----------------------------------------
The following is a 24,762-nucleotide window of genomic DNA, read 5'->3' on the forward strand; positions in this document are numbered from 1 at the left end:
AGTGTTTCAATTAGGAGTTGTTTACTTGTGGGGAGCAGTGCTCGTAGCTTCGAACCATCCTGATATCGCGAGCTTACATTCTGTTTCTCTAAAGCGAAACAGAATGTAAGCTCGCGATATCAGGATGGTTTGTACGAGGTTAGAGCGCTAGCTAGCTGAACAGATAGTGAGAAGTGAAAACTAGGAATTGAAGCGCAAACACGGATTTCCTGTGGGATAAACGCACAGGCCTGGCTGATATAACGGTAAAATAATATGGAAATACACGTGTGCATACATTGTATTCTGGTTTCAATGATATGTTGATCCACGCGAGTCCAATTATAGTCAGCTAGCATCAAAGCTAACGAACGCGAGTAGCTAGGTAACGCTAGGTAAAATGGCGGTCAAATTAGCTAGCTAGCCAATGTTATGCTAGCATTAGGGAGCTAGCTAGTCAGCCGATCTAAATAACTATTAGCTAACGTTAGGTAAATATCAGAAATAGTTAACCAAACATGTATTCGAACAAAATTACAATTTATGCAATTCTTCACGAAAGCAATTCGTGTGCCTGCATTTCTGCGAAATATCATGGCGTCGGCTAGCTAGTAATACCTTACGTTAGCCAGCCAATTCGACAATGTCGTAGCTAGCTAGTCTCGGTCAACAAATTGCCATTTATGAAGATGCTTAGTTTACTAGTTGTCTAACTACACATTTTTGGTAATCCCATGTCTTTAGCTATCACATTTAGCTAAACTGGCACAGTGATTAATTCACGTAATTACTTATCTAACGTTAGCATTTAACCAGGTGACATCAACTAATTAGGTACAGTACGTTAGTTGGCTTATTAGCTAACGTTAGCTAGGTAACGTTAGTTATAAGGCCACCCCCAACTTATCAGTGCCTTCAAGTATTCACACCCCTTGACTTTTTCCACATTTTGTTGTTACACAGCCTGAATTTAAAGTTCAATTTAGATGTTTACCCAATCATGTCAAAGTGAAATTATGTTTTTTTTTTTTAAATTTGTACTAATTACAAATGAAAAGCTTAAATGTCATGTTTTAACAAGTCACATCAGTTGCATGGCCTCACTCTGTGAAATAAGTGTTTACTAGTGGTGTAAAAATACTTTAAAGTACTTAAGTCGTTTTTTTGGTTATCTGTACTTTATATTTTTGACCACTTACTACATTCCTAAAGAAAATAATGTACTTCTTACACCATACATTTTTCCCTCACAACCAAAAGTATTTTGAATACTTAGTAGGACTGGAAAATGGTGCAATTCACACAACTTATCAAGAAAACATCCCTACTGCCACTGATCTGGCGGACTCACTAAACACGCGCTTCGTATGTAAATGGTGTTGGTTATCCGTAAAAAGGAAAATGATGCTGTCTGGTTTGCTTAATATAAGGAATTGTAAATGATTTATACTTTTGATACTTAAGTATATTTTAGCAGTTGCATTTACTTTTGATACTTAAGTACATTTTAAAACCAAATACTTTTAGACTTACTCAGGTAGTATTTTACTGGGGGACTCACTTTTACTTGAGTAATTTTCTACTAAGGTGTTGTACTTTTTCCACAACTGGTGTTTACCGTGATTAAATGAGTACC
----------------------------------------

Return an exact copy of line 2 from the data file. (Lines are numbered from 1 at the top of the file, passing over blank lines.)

AGTGTTTCAATTAGGAGTTGTTTACTTGTGGGGAGCAGTGCTCGTAGCTTCGAACCATCCTGATATCGCGAGCTTACATTCTGTTTCTCTAAAGCGAAACAGAATGTAAGCTCGCGATATCAGGATGGTTTGTACGAGGTTAGAGCGCTAGCTAGCTGAACAGATAGTGAGAAGTGAAAACTAGGAATTGAAGCGCAAACACGGATTTCCTGTGGGATAAACGCACAGGCCTGGCTGATATAACGGTAAAATAATATGGAAATACACGTGTGCATACATTGTATTCTGGTTTCAATGATATGTTGATCCACGCGAGTCCAATTATAGTCAGCTAGCATCAAAGCTAACGAACGCGAGTAGCTAGGTAACGCTAGGTAAAATGGCGGTCAAATTAGCTAGCTAGCCAATGTTATGCTAGCATTAGGGAGCTAGCTAGTCAGCCGATCTAAATAACTATTAGCTAACGTTAGGTAAATATCAGAAATAGTTAACCAAACATGTATTCGAACAAAATTACAATTTATGCAATTCTTCACGAAAGCAATTCGTGTGCCTGCATTTCTGCGAAATATCATGGCGTCGGCTAGCTAGTAATACCTTACGTTAGCCAGCCAATTCGACAATGTCGTAGCTAGCTAGTCTCGGTCAACAAATTGCCATTTATGAAGATGCTTAGTTTACTAGTTGTCTAACTACACATTTTTGGTAATCCCATGTCTTTAGCTATCACATTTAGCTAAACTGGCACAGTGATTAATTCACGTAATTACTTATCTAACGTTAGCATTTAACCAGGTGACATCAACTAATTAGGTACAGTACGTTAGTTGGCTTATTAGCTAACGTTAGCTAGGTAACGTTAGTTATAAGGCCACCCCCAACTTATCAGTGCCTTCAAGTATTCACACCCCTTGACTTTTTCCACATTTTGTTGTTACACAGCCTGAATTTAAAGTTCAATTTAGATGTTTACCCAATCATGTCAAAGTGAAATTATGTTTTTTTTTTTTAAATTTGTACTAATTACAAATGAAAAGCTTAAATGTCATGTTTTAACAAGTCACATCAGTTGCATGGCCTCACTCTGTGAAATAAGTGTTTACTAGTGGTGTAAAAATACTTTAAAGTACTTAAGTCGTTTTTTTGGTTATCTGTACTTTATATTTTTGACCACTTACTACATTCCTAAAGAAAATAATGTACTTCTTACACCATACATTTTTCCCTCACAACCAAAAGTATTTTGAATACTTAGTAGGACTGGAAAATGGTGCAATTCACACAACTTATCAAGAAAACATCCCTACTGCCACTGATCTGGCGGACTCACTAAACACGCGCTTCGTATGTAAATGGTGTTGGTTATCCGTAAAAAGGAAAATGATGCTGTCTGGTTTGCTTAATATAAGGAATTGTAAATGATTTATACTTTTGATACTTAAGTATATTTTAGCAGTTGCATTTACTTTTGATACTTAAGTACATTTTAAAACCAAATACTTTTAGACTTACTCAGGTAGTATTTTACTGGGGGACTCACTTTTACTTGAGTAATTTTCTACTAAGGTGTTGTACTTTTTCCACAACTGGTGTTTACCGTGATTAAATGAGTACC